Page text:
The Strategist

Internet: The New Battlefield

10/12/2015 - 19:01

More and more countries are being involved in the development and use of various cyber weapons: even countries of modest means can use such weapons due to the relative cheapness and easiness. Another feature of such kind of confrontations is anonymity.

According to analysts of The Wall Street Journal, the world is increasingly turning to the cyber race. Development, purchase and use of such funds are relatively cheap and simple, allowing dozens of countries to join the game. As the professor of the US Naval War College and a member of a group on studying the relation of international law to cyber weapon Michael Schmitt put it: "This is not the same as that to develop, for example, the air force, the costs and the necessary competence. You do not need your own cyber weapons to have very reliable and dangerous offensive capabilities. "

In recent times, hacker attacks on government institutions and companies have increased around the world. In April this year, the US Department of Defense published a new strategy for an armed response to cyber threats. For the first time it was aired that Pentagon is ready to take retaliatory action in case of a particular damage. In addition, the strategy has first revealed countries, which, according to the US military, bear the greatest threat to the United States: Russia and China. It was expected that during Xi Jinping’s last visit in the United States, the leaders signed an agreement on not to carrying out cyber attacks on each other’s critical infrastructures in peacetime. Yet, the document was left blank; the parties have limited themselves by verbal agreement not to engage in industrial cyber-espionage. In May, an agreement on non-aggression in cyberspace was signed between China and Russia.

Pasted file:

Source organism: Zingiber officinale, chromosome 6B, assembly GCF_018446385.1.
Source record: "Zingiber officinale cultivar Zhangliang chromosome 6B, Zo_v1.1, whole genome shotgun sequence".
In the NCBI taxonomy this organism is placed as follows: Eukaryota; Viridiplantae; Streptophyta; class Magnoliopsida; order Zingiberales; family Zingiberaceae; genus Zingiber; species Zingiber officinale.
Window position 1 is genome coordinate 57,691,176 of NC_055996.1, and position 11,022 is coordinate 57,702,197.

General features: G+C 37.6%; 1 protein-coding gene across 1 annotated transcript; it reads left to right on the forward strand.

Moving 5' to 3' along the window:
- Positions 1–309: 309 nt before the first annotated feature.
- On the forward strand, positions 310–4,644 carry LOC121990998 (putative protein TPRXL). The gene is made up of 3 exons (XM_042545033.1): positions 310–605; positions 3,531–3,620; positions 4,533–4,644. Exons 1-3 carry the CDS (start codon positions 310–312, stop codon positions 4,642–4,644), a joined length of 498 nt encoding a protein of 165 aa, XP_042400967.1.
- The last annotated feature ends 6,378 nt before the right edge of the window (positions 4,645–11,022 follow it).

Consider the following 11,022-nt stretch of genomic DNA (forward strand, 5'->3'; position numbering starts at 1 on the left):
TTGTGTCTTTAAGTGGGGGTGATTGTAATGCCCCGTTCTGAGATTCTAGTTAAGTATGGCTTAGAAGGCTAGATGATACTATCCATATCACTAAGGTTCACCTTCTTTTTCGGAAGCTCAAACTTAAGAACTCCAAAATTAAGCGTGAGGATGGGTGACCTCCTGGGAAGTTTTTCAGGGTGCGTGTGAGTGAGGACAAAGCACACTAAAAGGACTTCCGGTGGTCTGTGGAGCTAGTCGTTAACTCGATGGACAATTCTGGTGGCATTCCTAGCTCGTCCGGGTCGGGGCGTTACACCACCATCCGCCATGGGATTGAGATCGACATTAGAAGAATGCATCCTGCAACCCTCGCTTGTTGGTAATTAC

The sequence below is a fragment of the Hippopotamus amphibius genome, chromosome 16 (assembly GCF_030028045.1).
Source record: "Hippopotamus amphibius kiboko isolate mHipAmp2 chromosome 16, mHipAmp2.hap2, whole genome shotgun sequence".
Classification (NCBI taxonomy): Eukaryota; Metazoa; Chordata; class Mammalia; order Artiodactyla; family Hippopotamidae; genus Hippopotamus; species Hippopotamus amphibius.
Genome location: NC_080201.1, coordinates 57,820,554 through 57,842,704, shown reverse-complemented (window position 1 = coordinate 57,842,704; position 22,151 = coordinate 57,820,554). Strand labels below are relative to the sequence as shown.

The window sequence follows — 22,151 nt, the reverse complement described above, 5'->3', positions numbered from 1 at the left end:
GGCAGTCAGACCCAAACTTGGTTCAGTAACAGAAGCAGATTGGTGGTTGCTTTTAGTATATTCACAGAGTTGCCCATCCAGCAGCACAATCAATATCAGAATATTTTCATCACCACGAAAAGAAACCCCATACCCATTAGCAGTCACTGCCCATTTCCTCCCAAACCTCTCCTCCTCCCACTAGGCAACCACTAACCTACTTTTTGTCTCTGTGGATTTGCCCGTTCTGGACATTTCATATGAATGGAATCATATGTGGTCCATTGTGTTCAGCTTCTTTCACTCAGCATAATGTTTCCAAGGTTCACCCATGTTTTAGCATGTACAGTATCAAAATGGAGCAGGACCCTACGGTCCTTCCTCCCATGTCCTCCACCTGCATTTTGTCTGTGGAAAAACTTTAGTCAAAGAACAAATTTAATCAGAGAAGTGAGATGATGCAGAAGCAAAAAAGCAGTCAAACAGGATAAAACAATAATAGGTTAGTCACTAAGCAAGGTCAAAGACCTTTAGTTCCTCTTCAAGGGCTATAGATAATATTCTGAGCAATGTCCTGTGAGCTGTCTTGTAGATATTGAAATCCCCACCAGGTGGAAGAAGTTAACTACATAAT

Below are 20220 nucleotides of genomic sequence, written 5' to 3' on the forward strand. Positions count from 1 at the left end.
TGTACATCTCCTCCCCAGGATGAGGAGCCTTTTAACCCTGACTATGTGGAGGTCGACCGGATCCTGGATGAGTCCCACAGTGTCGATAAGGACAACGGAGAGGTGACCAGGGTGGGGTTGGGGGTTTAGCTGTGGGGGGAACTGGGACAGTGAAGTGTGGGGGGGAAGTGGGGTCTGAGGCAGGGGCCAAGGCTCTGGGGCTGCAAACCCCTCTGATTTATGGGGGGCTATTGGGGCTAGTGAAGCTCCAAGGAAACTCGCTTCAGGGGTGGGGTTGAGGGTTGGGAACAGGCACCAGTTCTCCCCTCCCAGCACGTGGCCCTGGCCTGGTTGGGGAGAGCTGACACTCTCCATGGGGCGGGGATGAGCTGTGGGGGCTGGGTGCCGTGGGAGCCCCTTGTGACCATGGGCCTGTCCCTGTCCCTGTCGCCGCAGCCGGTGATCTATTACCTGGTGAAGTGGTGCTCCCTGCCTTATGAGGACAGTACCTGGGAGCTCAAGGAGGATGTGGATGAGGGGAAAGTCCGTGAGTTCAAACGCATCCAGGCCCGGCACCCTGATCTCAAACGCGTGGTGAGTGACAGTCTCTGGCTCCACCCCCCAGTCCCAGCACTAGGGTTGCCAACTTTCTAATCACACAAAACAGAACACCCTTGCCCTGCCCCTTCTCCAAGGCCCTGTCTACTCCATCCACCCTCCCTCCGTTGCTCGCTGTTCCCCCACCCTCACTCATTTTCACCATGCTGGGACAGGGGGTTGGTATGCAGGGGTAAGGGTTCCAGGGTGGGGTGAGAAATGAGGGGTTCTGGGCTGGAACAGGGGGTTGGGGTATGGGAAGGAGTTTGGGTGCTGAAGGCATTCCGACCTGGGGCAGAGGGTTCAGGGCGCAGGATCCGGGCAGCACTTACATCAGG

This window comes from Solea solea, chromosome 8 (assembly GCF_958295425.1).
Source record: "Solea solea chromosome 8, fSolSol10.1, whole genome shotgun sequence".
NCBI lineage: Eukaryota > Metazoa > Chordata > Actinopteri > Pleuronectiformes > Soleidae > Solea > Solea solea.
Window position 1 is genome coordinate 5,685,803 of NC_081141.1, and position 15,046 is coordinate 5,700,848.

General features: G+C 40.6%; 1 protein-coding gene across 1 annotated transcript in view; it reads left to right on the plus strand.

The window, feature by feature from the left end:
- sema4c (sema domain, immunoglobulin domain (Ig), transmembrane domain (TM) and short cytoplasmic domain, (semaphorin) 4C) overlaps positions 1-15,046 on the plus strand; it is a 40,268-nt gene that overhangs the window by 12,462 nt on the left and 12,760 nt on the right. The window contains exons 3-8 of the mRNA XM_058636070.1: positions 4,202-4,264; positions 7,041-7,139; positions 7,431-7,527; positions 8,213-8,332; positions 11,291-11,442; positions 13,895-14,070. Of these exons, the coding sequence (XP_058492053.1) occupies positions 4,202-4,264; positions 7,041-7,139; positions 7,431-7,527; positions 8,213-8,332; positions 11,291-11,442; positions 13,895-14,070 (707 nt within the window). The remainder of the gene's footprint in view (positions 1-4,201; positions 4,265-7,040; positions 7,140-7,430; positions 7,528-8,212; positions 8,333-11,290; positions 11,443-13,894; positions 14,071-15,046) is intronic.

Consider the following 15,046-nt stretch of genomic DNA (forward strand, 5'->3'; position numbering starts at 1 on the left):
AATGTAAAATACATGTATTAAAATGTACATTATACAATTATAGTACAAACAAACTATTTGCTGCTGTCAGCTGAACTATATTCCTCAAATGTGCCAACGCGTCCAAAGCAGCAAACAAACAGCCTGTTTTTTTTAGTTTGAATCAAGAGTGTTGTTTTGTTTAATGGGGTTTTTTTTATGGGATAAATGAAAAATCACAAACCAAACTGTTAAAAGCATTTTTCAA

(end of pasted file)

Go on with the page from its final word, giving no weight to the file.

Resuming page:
According to The Wall Street Journal, at least more than 60 developing countries have already got tools for espionage and cyber attacks on the Internet; 29 of them have units specializing in cyber weapons. We are talking about different countries - India and Pakistan regularly commit cyber attacks on websites of state institutions and companies of each other, Belarus and Estonia, according to the WSJ, are developing defense systems against Russia, and Denmark, the Netherlands, France and Argentina are working on offensive cyber weapons. In August, it was reported that the UK is ready to move to a more active and even offensive measures to eliminate threats posed by hackers for the country. Britain intends to tenfold increase funding for the fight against Russian and Chinese hackers - £ 2 billion will be allocated to deal with them over the next five years.

In addition, the creation of cyber weapons is cheap compared to other modern weapons - countries may not develop their own software, but buy it abroad. The opportunities of Internet confrontation are nearly infinite. Different countries develop software that allows getting access to information and stealing money, disrupting radar networks and airlines, turn off the enemy from the Internet. The most common type of cyber attack is the penetration into computer network and cyber espionage; some go even further - destroy data stored on the hacked computers, or even destroy physical objects. Another feature is the increasingly high degree of anonymity - as opposed to conventional military attack, cyber attacks are often impossible to be traced with certainty. "In the case of some countries, we know their capabilities, but it is not always so. We do not have information about the tools available to some "- said Andre McGregor, a former FBI agent and now the director of a startup Tanium, specializing in cybersecurity.